As part of the Armand Gamache series, Penny brings the reader back to the quiet village of Three Pines with the murder of CC de Poitiers. The woman has been found, electrocuted, on a frozen lake during a curling match. The culprit may seem surprising, but after reflection, there could be few other suspects.

CC de Poitiers is quite despicable from the first chapter. Vain, self-absorbed, and extremely cruel, she is one of the most nasty character’s I’ve encountered in Penny’s novels. CC has the unpleasant side affect of making those around her nasty, too, and at worse, making them feel like utter garbage.

She lives in her own world; anything she does not like or that does not fit is not a part of her reality. Words are key. The illegitimate daughter of a now homeless vagrant, CC crafts for herself a new identity as the daughter of Eleanor d’Aquitaine, also called Eleanor de Poitiers. In this new reality, she becomes somewhat of a princess in her mind, and words are so important she marries a man for his name: Richard Lyon, a play on Richard the Lionhearted, son of Eleanor d’Aquitaine.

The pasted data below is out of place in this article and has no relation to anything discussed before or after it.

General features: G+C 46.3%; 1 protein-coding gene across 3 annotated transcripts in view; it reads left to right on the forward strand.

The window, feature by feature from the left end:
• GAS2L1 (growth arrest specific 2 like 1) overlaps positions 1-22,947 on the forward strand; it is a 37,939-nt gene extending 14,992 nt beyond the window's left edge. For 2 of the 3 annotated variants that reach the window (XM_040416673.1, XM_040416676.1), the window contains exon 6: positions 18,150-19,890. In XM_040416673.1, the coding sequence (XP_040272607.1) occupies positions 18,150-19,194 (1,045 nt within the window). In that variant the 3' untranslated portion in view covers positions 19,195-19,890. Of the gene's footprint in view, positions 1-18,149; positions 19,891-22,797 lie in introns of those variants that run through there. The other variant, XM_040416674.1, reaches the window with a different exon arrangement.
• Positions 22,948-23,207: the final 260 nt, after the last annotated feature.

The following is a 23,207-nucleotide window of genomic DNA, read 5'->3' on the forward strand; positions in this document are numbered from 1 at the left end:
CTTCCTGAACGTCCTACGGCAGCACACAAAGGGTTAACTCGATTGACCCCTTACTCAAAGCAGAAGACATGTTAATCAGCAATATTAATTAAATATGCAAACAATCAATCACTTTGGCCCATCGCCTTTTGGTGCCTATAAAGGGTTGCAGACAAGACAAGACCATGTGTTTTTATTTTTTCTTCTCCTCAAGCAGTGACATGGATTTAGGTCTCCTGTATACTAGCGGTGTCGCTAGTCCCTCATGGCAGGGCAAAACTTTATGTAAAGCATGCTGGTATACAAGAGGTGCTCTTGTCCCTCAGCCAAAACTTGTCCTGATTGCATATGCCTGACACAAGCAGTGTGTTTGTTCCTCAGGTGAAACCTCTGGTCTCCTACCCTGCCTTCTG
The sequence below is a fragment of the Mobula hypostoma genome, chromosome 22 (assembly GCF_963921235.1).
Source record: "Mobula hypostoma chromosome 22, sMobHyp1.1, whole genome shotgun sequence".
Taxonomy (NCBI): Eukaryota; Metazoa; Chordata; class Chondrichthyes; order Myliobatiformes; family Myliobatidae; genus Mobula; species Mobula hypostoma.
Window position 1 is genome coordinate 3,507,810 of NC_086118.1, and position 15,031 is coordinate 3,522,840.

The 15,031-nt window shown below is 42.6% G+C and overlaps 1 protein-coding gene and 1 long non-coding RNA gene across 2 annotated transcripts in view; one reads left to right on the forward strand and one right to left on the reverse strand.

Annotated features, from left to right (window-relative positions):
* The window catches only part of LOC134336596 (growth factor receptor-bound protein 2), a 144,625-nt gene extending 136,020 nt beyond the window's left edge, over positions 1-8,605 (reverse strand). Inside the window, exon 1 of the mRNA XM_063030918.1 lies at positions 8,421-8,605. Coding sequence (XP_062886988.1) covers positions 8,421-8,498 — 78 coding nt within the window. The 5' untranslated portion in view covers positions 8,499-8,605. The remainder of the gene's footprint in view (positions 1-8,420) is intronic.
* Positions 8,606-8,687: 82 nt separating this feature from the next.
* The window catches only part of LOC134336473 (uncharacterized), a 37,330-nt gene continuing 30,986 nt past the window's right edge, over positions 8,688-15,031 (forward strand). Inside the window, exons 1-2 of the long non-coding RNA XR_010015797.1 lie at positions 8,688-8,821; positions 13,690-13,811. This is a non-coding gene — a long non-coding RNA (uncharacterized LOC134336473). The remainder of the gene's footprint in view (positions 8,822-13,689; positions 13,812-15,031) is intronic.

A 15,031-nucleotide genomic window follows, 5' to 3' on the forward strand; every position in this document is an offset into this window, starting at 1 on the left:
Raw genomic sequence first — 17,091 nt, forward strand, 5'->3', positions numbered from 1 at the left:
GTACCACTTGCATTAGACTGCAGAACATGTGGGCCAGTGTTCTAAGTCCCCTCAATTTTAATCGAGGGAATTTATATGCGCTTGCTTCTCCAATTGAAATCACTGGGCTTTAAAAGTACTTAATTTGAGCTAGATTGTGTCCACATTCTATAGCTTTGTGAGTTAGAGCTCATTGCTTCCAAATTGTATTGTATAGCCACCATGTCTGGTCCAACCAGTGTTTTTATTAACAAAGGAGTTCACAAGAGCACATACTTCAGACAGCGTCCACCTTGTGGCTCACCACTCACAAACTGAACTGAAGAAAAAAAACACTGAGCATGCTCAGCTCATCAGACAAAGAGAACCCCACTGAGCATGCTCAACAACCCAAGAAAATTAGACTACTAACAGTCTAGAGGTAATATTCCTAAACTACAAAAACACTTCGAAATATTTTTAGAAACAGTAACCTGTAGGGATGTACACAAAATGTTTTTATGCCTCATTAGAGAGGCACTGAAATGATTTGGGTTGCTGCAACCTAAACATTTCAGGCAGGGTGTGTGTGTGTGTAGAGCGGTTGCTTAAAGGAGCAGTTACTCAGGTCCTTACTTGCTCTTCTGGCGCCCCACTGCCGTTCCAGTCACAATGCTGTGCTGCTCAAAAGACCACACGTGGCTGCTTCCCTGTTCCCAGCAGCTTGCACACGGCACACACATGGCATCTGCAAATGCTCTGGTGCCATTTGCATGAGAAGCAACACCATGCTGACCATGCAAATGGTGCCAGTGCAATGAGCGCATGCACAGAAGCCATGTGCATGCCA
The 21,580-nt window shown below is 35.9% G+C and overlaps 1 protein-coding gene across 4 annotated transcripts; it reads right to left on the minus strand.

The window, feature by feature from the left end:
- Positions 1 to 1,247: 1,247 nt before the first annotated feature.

The most central element in the chaos and subplots that ensue is CC’s verbal abuse of her daughter, Crie. Crie– desperately overweight, beaten down by her mother, withdrawn to her self– has a brilliant mind, gifted in science. But no matter how smart, how graceful she tries to be, it is not enough to earn her mother’s regard. Love is out of the question. Crie is a blemish on the world CC has constructed for herself.

When we are so alienating, so cruel, so senseless, it is foolish to expect that there will be no retaliation. Each person has constructed their own reality, banishing those who threaten their security. And sometimes, this fatal grace is the most merciful action.

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Brioche Cream Buns